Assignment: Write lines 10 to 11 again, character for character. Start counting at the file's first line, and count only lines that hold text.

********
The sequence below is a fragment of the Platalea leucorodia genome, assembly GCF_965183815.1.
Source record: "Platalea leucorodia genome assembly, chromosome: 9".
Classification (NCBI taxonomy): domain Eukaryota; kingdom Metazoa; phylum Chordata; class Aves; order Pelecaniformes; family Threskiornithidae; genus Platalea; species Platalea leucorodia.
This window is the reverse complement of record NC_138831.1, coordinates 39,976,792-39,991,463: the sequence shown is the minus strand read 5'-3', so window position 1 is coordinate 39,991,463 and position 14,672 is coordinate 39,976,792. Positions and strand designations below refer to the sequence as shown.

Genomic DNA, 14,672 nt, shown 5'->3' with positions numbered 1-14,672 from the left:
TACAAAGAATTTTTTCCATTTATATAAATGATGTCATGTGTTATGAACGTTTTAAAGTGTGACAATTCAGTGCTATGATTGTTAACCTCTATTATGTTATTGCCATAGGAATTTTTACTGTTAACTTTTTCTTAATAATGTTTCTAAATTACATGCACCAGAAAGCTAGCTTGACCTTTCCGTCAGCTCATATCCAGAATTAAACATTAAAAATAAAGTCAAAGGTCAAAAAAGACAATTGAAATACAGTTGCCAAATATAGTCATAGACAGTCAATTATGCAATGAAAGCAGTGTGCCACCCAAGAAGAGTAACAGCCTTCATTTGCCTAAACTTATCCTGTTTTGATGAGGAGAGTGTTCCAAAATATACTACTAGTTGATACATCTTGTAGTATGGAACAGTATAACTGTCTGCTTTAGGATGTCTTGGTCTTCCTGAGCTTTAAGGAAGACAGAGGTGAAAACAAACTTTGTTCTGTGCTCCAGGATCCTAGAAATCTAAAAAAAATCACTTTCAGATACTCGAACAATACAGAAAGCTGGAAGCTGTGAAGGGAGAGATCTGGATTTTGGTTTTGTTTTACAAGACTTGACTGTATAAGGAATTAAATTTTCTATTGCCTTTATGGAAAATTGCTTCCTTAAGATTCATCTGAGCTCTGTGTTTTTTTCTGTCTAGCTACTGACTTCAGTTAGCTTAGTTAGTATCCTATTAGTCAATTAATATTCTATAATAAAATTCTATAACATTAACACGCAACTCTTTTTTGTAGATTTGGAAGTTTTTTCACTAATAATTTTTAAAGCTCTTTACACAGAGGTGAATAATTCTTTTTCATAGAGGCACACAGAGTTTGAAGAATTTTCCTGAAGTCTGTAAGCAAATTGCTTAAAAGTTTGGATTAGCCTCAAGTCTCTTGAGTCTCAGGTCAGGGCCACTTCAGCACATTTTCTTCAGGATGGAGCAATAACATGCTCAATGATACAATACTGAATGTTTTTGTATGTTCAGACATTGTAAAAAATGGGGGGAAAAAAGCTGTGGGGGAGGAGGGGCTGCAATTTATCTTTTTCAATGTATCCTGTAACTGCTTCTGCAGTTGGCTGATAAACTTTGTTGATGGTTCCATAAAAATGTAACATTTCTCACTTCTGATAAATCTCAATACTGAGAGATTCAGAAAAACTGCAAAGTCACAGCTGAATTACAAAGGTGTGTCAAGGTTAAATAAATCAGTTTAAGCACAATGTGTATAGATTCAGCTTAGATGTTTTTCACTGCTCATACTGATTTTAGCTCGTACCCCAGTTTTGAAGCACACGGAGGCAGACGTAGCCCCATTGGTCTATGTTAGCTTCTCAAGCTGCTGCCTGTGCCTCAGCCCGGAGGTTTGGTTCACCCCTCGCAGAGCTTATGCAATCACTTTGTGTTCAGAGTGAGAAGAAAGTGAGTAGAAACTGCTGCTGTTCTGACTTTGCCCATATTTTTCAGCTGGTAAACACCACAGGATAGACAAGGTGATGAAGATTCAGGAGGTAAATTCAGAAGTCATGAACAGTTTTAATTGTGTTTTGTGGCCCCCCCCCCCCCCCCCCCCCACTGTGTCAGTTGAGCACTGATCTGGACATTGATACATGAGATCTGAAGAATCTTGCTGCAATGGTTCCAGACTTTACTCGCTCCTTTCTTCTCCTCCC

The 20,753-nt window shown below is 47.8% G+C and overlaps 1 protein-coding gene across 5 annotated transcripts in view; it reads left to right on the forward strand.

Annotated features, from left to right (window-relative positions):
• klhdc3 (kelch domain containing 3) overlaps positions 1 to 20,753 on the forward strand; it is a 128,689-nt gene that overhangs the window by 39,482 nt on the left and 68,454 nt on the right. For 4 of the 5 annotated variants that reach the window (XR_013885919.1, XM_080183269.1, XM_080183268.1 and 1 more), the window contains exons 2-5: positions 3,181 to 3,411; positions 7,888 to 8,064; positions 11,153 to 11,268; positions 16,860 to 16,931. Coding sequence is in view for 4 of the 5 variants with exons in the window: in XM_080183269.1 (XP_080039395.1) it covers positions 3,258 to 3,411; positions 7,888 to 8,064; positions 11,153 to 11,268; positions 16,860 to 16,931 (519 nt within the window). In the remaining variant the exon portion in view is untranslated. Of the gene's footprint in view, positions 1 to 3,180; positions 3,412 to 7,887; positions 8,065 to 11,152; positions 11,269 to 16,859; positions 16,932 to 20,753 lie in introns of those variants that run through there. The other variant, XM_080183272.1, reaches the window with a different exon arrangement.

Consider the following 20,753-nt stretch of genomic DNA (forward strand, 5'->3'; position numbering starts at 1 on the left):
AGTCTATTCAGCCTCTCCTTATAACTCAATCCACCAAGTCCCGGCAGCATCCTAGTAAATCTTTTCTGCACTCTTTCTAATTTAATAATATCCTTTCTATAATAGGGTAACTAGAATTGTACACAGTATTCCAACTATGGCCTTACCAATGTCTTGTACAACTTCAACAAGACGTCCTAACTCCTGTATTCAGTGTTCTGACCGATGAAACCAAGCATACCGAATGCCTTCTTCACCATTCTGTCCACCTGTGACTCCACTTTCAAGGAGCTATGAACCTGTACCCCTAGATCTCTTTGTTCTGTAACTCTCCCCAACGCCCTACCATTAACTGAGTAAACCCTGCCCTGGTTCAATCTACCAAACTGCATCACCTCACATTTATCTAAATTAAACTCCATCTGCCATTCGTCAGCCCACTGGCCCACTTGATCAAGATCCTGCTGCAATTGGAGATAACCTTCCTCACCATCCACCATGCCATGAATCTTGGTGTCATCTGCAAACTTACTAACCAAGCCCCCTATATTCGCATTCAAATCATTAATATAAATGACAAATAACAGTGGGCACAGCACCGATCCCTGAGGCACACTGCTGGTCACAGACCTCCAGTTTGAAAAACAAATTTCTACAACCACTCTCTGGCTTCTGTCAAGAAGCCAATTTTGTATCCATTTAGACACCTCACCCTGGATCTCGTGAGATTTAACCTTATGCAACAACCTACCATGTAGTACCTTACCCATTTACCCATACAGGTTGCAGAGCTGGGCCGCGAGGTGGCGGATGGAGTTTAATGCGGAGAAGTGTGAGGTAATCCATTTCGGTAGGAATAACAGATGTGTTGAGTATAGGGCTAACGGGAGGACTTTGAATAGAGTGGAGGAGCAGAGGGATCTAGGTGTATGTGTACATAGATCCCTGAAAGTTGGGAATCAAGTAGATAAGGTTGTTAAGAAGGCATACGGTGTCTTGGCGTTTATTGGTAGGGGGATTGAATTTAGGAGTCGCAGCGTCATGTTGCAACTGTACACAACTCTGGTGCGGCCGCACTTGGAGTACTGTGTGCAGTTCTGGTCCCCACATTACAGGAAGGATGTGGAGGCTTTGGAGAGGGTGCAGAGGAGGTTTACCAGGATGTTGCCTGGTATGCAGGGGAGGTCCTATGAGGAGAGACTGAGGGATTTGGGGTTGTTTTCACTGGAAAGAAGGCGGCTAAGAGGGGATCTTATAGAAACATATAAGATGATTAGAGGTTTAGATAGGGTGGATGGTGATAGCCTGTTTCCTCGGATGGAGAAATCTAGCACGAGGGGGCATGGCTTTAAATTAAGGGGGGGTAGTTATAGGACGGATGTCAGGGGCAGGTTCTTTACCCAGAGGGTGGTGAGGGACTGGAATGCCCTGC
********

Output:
Consider the following 20,753-nt stretch of genomic DNA (forward strand, 5'->3'; position numbering starts at 1 on the left):
AGTCTATTCAGCCTCTCCTTATAACTCAATCCACCAAGTCCCGGCAGCATCCTAGTAAATCTTTTCTGCACTCTTTCTAATTTAATAATATCCTTTCTATAATAGGGTAACTAGAATTGTACACAGTATTCCAACTATGGCCTTACCAATGTCTTGTACAACTTCAACAAGACGTCCTAACTCCTGTATTCAGTGTTCTGACCGATGAAACCAAGCATACCGAATGCCTTCTTCACCATTCTGTCCACCTGTGACTCCACTTTCAAGGAGCTATGAACCTGTACCCCTAGATCTCTTTGTTCTGTAACTCTCCCCAACGCCCTACCATTAACTGAGTAAACCCTGCCCTGGTTCAATCTACCAAACTGCATCACCTCACATTTATCTAAATTAAACTCCATCTGCCATTCGTCAGCCCACTGGCCCACTTGATCAAGATCCTGCTGCAATTGGAGATAACCTTCCTCACCATCCACCATGCCATGAATCTTGGTGTCATCTGCAAACTTACTAACCAAGCCCCCTATATTCGCATTCAAATCATTAATATAAATGACAAATAACAGTGGGCACAGCACCGATCCCTGAGGCACACTGCTGGTCACAGACCTCCAGTTTGAAAAACAAATTTCTACAACCACTCTCTGGCTTCTGTCAAGAAGCCAATTTTGTATCCATTTAGACACCTCACCCTGGATCTCGTGAGATTTAACCTTATGCAACAACCTACCATGTAGTACCTTACCCATTTACCCATACAGGTTGCAGAGCTGGGCCGCGAGGTGGCGGATGGAGTTTAATGCGGAGAAGTGTGAGGTAATCCATTTCGGTAGGAATAACAGATGTGTTGAGTATAGGGCTAACGGGAGGACTTTGAATAGAGTGGAGGAGCAGAGGGATCTAGGTGTATGTGTACATAGATCCCTGAAAGTTGGGAATCAAGTAGATAAGGTTGTTAAGAAGGCATACGGTGTCTTGGCGTTTATTGGTAGGGGGATTGAATTTAGGAGTCGCAGCGTCATGTTGCAACTGTACACAACTCTGGTGCGGCCGCACTTGGAGTACTGTGTGCAGTTCTGGTCCCCACATTACAGGAAGGATGTGGAGGCTTTGGAGAGGGTGCAGAGGAGGTTTACCAGGATGTTGCCTGGTATGCAGGGGAGGTCCTATGAGGAGAGACTGAGGGATTTGGGGTTGTTTTCACTGGAAAGAAGGCGGCTAAGAGGGGATCTTATAGAAACATATAAGATGATTAGAGGTTTAGATAGGGTGGATGGTGATAGCCTGTTTCCTCGGATGGAGAAATCTAGCACGAGGGGGCATGGCTTTAAATTAAGGGGGGGTAGTTATAGGACGGATGTCAGGGGCAGGTTCTTTACCCAGAGGGTGGTGAGGGACTGGAATGCCCTGC